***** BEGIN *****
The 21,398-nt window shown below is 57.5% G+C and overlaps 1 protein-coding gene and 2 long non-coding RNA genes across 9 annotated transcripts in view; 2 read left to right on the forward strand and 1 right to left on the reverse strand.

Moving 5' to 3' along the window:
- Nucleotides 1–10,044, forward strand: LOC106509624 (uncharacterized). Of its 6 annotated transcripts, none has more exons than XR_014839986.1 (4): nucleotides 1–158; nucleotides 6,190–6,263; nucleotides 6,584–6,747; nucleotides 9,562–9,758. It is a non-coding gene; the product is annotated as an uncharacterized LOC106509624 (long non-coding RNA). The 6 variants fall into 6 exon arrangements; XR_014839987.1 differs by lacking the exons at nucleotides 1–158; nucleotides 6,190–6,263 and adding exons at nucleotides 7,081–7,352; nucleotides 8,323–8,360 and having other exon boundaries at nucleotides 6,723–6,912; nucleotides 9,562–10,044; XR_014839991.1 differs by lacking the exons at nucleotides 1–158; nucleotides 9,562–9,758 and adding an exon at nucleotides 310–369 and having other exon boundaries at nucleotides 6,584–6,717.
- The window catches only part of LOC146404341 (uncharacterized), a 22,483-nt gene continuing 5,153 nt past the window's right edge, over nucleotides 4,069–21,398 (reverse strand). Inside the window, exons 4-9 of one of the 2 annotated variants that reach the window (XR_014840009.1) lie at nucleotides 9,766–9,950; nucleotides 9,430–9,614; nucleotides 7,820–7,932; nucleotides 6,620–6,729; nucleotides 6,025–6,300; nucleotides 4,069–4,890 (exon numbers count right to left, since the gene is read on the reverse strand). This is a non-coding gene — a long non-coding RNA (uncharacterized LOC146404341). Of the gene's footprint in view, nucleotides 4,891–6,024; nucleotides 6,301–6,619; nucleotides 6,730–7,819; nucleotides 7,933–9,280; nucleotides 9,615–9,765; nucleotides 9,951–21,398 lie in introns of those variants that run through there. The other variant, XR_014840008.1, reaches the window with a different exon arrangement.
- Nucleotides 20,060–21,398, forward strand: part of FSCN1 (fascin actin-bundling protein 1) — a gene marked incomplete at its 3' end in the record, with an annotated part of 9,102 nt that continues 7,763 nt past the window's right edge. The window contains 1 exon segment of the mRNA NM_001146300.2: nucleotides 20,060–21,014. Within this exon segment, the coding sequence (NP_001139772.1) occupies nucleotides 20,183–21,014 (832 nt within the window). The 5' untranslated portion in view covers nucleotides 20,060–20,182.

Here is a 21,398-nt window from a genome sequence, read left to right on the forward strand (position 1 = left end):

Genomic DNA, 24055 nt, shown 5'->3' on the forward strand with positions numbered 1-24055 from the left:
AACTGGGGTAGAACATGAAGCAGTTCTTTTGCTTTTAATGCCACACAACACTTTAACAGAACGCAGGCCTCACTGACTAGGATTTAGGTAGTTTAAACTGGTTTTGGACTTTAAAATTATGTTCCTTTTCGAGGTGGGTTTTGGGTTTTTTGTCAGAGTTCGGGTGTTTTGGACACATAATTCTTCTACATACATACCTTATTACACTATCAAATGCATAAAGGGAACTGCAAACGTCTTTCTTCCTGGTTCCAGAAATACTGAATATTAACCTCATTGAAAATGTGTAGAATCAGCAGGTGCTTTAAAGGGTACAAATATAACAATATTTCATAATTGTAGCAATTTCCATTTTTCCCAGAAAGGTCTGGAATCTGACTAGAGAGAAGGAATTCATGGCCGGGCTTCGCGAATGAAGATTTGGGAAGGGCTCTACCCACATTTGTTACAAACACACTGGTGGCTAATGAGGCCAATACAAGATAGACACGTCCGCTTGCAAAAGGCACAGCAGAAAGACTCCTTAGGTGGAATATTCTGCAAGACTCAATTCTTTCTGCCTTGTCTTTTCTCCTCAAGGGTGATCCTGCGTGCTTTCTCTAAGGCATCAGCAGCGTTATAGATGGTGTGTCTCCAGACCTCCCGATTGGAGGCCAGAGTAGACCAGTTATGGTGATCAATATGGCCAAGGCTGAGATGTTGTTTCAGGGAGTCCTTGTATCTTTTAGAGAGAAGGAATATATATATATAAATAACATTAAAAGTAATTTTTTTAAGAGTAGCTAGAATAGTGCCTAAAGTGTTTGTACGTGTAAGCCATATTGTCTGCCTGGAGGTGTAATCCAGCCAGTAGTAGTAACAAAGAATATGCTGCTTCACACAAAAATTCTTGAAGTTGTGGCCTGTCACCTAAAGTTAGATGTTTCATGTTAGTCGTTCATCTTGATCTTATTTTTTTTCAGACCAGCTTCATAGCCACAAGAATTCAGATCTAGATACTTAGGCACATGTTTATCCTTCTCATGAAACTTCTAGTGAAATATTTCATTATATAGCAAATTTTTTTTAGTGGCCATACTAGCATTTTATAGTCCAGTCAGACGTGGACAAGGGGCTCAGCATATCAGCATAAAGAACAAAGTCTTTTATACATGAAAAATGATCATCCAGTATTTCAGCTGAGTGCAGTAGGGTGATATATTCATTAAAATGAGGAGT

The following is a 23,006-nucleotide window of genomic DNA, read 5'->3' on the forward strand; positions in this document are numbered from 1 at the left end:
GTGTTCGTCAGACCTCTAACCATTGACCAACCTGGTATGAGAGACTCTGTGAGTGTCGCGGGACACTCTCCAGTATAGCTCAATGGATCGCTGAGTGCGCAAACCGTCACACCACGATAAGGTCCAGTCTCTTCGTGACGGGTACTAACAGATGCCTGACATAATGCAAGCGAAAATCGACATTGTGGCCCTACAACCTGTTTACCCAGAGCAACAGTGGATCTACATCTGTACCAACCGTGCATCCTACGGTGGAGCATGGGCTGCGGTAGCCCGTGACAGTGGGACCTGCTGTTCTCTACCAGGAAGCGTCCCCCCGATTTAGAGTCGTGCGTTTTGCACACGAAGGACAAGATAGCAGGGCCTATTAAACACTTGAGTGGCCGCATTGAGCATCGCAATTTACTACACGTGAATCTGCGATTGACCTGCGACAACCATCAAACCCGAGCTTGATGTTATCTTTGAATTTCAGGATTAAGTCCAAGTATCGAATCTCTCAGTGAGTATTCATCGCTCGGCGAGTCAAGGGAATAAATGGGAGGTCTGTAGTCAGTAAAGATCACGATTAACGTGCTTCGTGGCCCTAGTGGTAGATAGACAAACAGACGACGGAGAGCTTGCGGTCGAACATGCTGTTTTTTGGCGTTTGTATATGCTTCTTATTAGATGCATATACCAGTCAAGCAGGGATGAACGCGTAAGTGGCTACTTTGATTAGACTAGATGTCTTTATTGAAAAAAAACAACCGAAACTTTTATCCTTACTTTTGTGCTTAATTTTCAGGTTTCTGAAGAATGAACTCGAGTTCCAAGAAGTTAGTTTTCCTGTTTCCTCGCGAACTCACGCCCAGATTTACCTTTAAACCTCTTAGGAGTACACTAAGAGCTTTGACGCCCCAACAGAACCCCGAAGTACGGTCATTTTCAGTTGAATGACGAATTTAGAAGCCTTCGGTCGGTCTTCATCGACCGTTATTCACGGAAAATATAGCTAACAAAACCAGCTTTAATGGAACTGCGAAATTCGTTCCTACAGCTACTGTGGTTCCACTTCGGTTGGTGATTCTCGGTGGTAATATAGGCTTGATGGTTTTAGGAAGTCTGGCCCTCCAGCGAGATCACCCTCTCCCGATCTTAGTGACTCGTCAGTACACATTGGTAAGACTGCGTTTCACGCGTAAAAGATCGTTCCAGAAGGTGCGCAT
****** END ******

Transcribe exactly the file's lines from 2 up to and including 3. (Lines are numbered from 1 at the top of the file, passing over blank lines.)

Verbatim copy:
Moving 5' to 3' along the window:
- Nucleotides 1–10,044, forward strand: LOC106509624 (uncharacterized). Of its 6 annotated transcripts, none has more exons than XR_014839986.1 (4): nucleotides 1–158; nucleotides 6,190–6,263; nucleotides 6,584–6,747; nucleotides 9,562–9,758. It is a non-coding gene; the product is annotated as an uncharacterized LOC106509624 (long non-coding RNA). The 6 variants fall into 6 exon arrangements; XR_014839987.1 differs by lacking the exons at nucleotides 1–158; nucleotides 6,190–6,263 and adding exons at nucleotides 7,081–7,352; nucleotides 8,323–8,360 and having other exon boundaries at nucleotides 6,723–6,912; nucleotides 9,562–10,044; XR_014839991.1 differs by lacking the exons at nucleotides 1–158; nucleotides 9,562–9,758 and adding an exon at nucleotides 310–369 and having other exon boundaries at nucleotides 6,584–6,717.